Rashid uses automation to keep customers safe, costs down

These are just two of the automated machines that Rashid Pharmacy staff utilize in preparing prescriptions to help customers stick to their regimine better. Photo by Chuck Vandenberg/PCC


FORT MADISON – An investment in technology has set Rashid Pharmacy in Fort Madison apart from other retail pharmacies in this part of the state.

Joe Rashid, owner of Rashid Pharmacy in Fort Madison, said he made the investment in the technology, which has surpassed $1 million, to help keep customers safe and keep costs down.

“It’s just amazing and shocking when you look at the amount of money that is spent by re-admissions to hospitals because people aren’t taking their medications appropriately,” Rashid said. “That’s called non-adherence when patients don’t take medicines as directed.”

Rashid referred to some eye-popping statistics about the cost and consequences of patients not taking medications as prescribed.

A 2013 Express Scripts Drug Trend Report, which indicated in the United States avoidable healthcare costs have added up to $213 billion, of which $105 billion is due to medication non-adherence, and even more shocking is a 1989 report in American Pharmacy that indicated non-adherence causes 30-50 percent of treatment failures and 125,000 deaths annually.

Rashid has been working with automated dispensing systems for close to 16 years and say it’s pretty optimal now.

This SVM machine, the only one in this part of the state, helps make blister packages that make it simpler for patients to take medications according to doctor’s instructions. Photo by Chuck Vandenberg/PCC

“We are the only one’s in the area that have this equipment,” Rashid said. “Some have tried but they can’t make it go. It’s a lot of work starting from ground zero. But we’ve been doing it for the past 16 years and we’re still learning. We’re the strongest we’ve ever been and I have the best staff I’ve ever had.”

Repetitive jobs leave room for human error and Rashid said he invests in the automated equipment because an error in pharmaceuticals is way different than an error you might see in repetitive industry jobs.

“Humans aren’t meant to do repetitive jobs and not make mistakes,” he said. “You can do that in a manufacturing environment and it’s an error, but you make that mistake here and it’s over. You could kill somebody.”

But the equipment, which new can now cost up to $350,000 for each machine, has not had an impact on jobs at the pharmacy. Rashid said he’s up to more than 60 staff.

“That’s just customer service and getting a person in and out of the door. We don’t want them to have to wait.”

He said the insurance company is now focusing on pharmacies as a way to help reduce the costs associated with non-adherence.

“We get paid more if the patient is taking their meds correctly because we get a higher rating,” he said. “Right now we’re 5-star which is the highest you can get, but we can get docked if the person gets re-admitted. Re-admission is staggering, the statistics would amaze you and the hospitals also lose money on re-admissions so all this boils down to the pharmacy. Insurance companies are coming at us saying you’ve got to put this together for the patients.”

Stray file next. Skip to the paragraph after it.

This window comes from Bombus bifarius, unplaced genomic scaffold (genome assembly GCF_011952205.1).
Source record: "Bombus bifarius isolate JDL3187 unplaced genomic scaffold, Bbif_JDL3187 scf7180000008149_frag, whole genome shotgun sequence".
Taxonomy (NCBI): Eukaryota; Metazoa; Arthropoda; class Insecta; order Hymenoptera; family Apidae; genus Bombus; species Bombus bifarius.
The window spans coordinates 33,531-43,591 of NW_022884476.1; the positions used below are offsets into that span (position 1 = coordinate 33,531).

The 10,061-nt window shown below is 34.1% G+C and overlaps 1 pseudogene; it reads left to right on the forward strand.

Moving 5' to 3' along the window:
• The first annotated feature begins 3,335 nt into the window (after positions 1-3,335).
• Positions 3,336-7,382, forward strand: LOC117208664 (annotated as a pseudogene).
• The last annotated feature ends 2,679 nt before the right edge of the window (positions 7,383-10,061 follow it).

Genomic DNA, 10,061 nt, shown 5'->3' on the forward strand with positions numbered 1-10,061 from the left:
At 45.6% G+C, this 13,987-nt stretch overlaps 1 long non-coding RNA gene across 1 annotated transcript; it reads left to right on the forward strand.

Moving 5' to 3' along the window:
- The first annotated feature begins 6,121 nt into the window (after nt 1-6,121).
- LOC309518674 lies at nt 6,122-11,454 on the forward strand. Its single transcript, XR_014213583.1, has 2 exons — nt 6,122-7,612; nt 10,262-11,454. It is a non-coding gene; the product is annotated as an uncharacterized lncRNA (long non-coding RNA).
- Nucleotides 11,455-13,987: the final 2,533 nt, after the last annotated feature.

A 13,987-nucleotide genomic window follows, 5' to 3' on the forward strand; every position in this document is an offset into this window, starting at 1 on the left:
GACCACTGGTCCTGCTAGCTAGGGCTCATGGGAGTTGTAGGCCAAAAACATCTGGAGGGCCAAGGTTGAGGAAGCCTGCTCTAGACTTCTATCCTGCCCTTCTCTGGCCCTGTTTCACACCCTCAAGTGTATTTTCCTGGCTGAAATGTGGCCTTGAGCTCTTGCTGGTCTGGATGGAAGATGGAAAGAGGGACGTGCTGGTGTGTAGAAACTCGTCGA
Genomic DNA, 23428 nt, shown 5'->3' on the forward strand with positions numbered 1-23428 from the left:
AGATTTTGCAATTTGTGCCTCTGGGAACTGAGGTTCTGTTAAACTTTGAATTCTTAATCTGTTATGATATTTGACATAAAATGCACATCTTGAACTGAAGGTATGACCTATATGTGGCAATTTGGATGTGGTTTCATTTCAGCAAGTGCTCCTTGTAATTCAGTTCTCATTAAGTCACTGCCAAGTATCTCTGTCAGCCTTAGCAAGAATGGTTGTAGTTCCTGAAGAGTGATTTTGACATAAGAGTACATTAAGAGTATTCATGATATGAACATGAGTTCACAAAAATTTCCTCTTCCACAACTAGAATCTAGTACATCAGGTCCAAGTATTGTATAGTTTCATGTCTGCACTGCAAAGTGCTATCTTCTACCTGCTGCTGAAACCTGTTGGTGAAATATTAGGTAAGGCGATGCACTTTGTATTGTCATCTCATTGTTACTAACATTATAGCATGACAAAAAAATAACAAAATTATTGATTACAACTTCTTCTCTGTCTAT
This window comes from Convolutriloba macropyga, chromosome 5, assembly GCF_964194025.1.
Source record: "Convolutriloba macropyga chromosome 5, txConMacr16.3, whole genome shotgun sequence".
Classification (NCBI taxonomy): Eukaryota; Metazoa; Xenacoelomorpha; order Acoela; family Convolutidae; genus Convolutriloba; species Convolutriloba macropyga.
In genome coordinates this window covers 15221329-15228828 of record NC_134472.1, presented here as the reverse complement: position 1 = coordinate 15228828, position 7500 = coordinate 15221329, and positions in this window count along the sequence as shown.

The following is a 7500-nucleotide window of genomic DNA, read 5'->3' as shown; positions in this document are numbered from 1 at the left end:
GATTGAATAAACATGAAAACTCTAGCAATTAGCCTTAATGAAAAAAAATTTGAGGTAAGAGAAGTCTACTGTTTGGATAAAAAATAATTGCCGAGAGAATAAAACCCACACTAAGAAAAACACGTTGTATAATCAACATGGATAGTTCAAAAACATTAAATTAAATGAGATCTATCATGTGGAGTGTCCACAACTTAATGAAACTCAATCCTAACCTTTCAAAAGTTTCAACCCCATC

Rashid, a graduate of Drake University, took over the pharmacy when his father George retired in 1994. The pharmacy, located at 2404 Avenue L, has been operating in Fort Madison for the past 60 years.

In addition to traditional pill bottles, Rashid’s offers different options in personalized pharmaceuticals from blister packages which are the plastic bubbles that the medicine is in and can be seen from the top and dispensed in the back. They also have individually-marked strip packs that are sealed together with perforated individual packets in sequence, pre-packaged for retail customers.

A standard personalized blister pack is shown. Rashid Pharmacy is the only retail pharmacy in the area to employ such technology. Courtesy photo.

He said this helps take the brain drain from having to sort out your pills yourself and potentially make a mistake, or just having pills in a bottle in the medicine cabinet where you could miss a dose or potentially double dose. Rashid said the company has gone from filling about 70 scripts a day when his father opened the business to more than 2,000 per day, incorporating the new machines and staff of 60, including eight registered pharmacists.

The pharmacy is open from 8 a.m. to 8 p.m. Monday – Friday, 8:30 to 6 p.m. Saturday, and 10 a.m. to 2 p.m. Sunday.

In addition to the retail operations, Rashid also provides pharmaceuticals to care facilities in Iowa, Illinois, and Missouri delivering prescriptions regularly to each contracted facility.

About Chuck Vandenberg 5476 Articles
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